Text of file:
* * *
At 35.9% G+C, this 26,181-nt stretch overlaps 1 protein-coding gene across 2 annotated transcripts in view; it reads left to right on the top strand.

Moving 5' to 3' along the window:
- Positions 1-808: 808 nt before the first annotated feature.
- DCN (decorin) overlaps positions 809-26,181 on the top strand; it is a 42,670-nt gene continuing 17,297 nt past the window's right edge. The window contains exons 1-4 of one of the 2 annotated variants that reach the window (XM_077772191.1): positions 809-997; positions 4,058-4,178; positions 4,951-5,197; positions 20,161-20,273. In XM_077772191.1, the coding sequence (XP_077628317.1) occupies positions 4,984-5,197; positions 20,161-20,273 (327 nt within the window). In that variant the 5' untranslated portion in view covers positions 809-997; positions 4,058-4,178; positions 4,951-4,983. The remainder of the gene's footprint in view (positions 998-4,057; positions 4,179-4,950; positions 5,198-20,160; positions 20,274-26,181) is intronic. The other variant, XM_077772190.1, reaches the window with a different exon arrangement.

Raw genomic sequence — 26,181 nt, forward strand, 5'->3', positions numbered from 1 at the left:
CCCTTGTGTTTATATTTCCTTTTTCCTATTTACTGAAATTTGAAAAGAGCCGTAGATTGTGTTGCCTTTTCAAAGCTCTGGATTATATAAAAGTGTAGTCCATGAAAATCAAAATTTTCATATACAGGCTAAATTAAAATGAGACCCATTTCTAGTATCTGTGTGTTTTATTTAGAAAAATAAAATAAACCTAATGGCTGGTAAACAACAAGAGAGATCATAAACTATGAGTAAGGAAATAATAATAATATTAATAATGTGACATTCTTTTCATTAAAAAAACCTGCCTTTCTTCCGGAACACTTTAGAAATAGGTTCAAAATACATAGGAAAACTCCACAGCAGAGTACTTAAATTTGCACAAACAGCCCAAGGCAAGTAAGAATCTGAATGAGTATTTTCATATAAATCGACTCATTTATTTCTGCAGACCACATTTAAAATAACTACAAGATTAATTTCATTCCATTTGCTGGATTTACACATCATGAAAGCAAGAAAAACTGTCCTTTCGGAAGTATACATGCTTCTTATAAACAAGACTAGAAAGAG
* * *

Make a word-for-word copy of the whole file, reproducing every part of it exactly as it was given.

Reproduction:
At 35.9% G+C, this 26,181-nt stretch overlaps 1 protein-coding gene across 2 annotated transcripts in view; it reads left to right on the top strand.

Moving 5' to 3' along the window:
- Positions 1-808: 808 nt before the first annotated feature.
- DCN (decorin) overlaps positions 809-26,181 on the top strand; it is a 42,670-nt gene continuing 17,297 nt past the window's right edge. The window contains exons 1-4 of one of the 2 annotated variants that reach the window (XM_077772191.1): positions 809-997; positions 4,058-4,178; positions 4,951-5,197; positions 20,161-20,273. In XM_077772191.1, the coding sequence (XP_077628317.1) occupies positions 4,984-5,197; positions 20,161-20,273 (327 nt within the window). In that variant the 5' untranslated portion in view covers positions 809-997; positions 4,058-4,178; positions 4,951-4,983. The remainder of the gene's footprint in view (positions 998-4,057; positions 4,179-4,950; positions 5,198-20,160; positions 20,274-26,181) is intronic. The other variant, XM_077772190.1, reaches the window with a different exon arrangement.

Raw genomic sequence — 26,181 nt, forward strand, 5'->3', positions numbered from 1 at the left:
CCCTTGTGTTTATATTTCCTTTTTCCTATTTACTGAAATTTGAAAAGAGCCGTAGATTGTGTTGCCTTTTCAAAGCTCTGGATTATATAAAAGTGTAGTCCATGAAAATCAAAATTTTCATATACAGGCTAAATTAAAATGAGACCCATTTCTAGTATCTGTGTGTTTTATTTAGAAAAATAAAATAAACCTAATGGCTGGTAAACAACAAGAGAGATCATAAACTATGAGTAAGGAAATAATAATAATATTAATAATGTGACATTCTTTTCATTAAAAAAACCTGCCTTTCTTCCGGAACACTTTAGAAATAGGTTCAAAATACATAGGAAAACTCCACAGCAGAGTACTTAAATTTGCACAAACAGCCCAAGGCAAGTAAGAATCTGAATGAGTATTTTCATATAAATCGACTCATTTATTTCTGCAGACCACATTTAAAATAACTACAAGATTAATTTCATTCCATTTGCTGGATTTACACATCATGAAAGCAAGAAAAACTGTCCTTTCGGAAGTATACATGCTTCTTATAAACAAGACTAGAAAGAG